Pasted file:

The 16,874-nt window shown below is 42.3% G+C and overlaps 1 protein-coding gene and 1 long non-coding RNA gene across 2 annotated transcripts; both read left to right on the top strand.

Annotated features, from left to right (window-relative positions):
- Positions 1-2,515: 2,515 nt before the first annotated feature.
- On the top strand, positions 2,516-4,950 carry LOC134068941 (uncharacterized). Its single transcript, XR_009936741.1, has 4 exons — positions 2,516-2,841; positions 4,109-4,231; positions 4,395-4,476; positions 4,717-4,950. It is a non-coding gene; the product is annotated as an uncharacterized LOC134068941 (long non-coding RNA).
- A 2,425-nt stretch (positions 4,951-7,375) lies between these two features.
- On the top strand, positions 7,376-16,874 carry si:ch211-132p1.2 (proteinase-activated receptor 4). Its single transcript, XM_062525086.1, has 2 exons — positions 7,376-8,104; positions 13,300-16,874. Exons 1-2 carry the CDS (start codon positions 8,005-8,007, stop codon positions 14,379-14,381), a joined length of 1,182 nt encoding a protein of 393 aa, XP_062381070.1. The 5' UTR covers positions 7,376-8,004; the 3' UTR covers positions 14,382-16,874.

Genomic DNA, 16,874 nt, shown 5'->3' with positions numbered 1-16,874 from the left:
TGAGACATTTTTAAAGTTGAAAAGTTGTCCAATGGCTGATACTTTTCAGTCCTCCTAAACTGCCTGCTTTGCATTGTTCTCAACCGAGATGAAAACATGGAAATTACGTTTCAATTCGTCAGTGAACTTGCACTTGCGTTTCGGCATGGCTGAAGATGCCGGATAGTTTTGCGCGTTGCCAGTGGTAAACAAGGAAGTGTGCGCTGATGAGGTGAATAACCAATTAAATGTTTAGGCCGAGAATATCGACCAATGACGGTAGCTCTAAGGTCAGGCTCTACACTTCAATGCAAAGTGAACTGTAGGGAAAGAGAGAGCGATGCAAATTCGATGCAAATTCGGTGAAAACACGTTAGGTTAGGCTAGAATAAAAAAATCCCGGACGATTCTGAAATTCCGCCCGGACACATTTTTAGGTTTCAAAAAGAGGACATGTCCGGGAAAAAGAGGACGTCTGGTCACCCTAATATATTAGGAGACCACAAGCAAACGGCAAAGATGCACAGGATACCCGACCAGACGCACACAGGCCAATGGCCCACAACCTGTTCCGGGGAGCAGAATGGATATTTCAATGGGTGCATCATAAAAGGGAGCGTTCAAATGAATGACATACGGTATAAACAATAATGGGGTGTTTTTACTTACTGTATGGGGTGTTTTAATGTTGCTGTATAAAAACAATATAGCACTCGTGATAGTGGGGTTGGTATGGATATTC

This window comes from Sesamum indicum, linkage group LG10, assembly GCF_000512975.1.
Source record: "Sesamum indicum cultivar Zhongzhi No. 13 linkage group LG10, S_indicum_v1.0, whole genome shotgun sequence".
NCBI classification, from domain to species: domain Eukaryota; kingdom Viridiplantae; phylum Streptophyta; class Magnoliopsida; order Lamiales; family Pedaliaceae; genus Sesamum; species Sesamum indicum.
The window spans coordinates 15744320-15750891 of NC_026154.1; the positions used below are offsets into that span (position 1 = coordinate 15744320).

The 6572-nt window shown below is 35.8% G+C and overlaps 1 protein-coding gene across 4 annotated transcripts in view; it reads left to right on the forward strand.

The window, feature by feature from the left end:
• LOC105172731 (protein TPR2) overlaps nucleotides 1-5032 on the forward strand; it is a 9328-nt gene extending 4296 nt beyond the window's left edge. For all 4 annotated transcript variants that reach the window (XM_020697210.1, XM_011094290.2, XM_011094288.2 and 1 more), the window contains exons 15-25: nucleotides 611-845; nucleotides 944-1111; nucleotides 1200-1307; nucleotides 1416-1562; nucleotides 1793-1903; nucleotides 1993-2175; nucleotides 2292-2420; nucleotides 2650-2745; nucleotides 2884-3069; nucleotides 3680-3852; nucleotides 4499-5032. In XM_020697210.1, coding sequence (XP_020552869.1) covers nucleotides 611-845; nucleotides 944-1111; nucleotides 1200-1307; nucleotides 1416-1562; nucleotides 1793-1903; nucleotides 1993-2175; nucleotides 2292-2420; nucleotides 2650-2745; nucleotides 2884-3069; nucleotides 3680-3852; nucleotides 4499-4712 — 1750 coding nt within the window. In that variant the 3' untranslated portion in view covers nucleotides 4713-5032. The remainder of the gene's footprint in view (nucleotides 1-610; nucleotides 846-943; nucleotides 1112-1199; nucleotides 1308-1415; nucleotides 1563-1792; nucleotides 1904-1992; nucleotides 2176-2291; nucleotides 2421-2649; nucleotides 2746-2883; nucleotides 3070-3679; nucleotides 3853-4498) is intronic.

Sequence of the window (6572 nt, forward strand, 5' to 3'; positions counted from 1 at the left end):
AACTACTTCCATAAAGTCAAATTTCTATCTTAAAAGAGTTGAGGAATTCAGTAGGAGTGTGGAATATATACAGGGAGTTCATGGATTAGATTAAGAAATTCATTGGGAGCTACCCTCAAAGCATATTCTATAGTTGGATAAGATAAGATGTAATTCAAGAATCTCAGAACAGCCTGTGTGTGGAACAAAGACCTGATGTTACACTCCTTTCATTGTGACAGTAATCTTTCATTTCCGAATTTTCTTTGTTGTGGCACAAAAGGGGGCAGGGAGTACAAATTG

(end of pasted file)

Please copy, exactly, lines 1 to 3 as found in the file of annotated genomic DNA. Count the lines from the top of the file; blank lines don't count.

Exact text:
The 16,874-nt window shown below is 42.3% G+C and overlaps 1 protein-coding gene and 1 long non-coding RNA gene across 2 annotated transcripts; both read left to right on the top strand.

Annotated features, from left to right (window-relative positions):
- Positions 1-2,515: 2,515 nt before the first annotated feature.